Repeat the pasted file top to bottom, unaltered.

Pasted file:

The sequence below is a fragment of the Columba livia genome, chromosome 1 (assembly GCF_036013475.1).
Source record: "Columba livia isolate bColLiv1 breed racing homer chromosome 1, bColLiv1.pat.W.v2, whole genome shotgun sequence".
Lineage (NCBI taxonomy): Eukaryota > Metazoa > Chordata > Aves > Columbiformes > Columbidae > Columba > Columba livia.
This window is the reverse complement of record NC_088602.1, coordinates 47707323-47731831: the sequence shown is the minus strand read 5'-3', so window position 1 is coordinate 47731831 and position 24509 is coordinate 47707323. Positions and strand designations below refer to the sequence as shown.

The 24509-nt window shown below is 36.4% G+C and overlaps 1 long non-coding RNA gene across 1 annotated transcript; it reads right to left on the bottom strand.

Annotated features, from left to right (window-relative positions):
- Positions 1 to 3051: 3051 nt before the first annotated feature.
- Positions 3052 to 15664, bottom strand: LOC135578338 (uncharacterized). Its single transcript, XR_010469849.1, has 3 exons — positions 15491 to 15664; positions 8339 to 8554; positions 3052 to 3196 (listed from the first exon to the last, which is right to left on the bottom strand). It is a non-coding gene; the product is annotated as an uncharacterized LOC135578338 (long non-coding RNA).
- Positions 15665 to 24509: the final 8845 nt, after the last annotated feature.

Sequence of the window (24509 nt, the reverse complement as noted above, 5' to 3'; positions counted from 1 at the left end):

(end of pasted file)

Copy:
The sequence below is a fragment of the Columba livia genome, chromosome 1 (assembly GCF_036013475.1).
Source record: "Columba livia isolate bColLiv1 breed racing homer chromosome 1, bColLiv1.pat.W.v2, whole genome shotgun sequence".
Lineage (NCBI taxonomy): Eukaryota > Metazoa > Chordata > Aves > Columbiformes > Columbidae > Columba > Columba livia.
This window is the reverse complement of record NC_088602.1, coordinates 47707323-47731831: the sequence shown is the minus strand read 5'-3', so window position 1 is coordinate 47731831 and position 24509 is coordinate 47707323. Positions and strand designations below refer to the sequence as shown.

The 24509-nt window shown below is 36.4% G+C and overlaps 1 long non-coding RNA gene across 1 annotated transcript; it reads right to left on the bottom strand.

Annotated features, from left to right (window-relative positions):
- Positions 1 to 3051: 3051 nt before the first annotated feature.
- Positions 3052 to 15664, bottom strand: LOC135578338 (uncharacterized). Its single transcript, XR_010469849.1, has 3 exons — positions 15491 to 15664; positions 8339 to 8554; positions 3052 to 3196 (listed from the first exon to the last, which is right to left on the bottom strand). It is a non-coding gene; the product is annotated as an uncharacterized LOC135578338 (long non-coding RNA).
- Positions 15665 to 24509: the final 8845 nt, after the last annotated feature.

Sequence of the window (24509 nt, the reverse complement as noted above, 5' to 3'; positions counted from 1 at the left end):